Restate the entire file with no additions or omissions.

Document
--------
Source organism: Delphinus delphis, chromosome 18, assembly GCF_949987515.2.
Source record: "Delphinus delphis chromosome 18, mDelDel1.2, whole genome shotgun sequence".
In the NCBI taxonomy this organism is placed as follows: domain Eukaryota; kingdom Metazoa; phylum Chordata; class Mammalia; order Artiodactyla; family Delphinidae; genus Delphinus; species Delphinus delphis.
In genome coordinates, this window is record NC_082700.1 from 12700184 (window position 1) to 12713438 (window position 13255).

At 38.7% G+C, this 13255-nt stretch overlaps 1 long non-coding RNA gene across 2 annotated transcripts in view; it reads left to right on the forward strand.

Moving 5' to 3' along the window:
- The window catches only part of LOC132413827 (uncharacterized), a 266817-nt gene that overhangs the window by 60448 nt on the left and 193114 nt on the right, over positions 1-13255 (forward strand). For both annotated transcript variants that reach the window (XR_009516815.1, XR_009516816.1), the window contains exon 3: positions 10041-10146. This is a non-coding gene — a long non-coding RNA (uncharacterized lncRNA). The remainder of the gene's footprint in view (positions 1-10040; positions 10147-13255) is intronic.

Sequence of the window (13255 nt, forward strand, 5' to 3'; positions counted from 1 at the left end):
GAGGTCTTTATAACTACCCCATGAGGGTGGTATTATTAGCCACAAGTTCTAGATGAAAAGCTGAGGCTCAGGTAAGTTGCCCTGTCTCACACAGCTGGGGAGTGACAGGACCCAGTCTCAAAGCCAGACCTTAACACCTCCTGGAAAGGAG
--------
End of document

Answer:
Source organism: Delphinus delphis, chromosome 18, assembly GCF_949987515.2.
Source record: "Delphinus delphis chromosome 18, mDelDel1.2, whole genome shotgun sequence".
In the NCBI taxonomy this organism is placed as follows: domain Eukaryota; kingdom Metazoa; phylum Chordata; class Mammalia; order Artiodactyla; family Delphinidae; genus Delphinus; species Delphinus delphis.
In genome coordinates, this window is record NC_082700.1 from 12700184 (window position 1) to 12713438 (window position 13255).

At 38.7% G+C, this 13255-nt stretch overlaps 1 long non-coding RNA gene across 2 annotated transcripts in view; it reads left to right on the forward strand.

Moving 5' to 3' along the window:
- The window catches only part of LOC132413827 (uncharacterized), a 266817-nt gene that overhangs the window by 60448 nt on the left and 193114 nt on the right, over positions 1-13255 (forward strand). For both annotated transcript variants that reach the window (XR_009516815.1, XR_009516816.1), the window contains exon 3: positions 10041-10146. This is a non-coding gene — a long non-coding RNA (uncharacterized lncRNA). The remainder of the gene's footprint in view (positions 1-10040; positions 10147-13255) is intronic.

Sequence of the window (13255 nt, forward strand, 5' to 3'; positions counted from 1 at the left end):
GAGGTCTTTATAACTACCCCATGAGGGTGGTATTATTAGCCACAAGTTCTAGATGAAAAGCTGAGGCTCAGGTAAGTTGCCCTGTCTCACACAGCTGGGGAGTGACAGGACCCAGTCTCAAAGCCAGACCTTAACACCTCCTGGAAAGGAG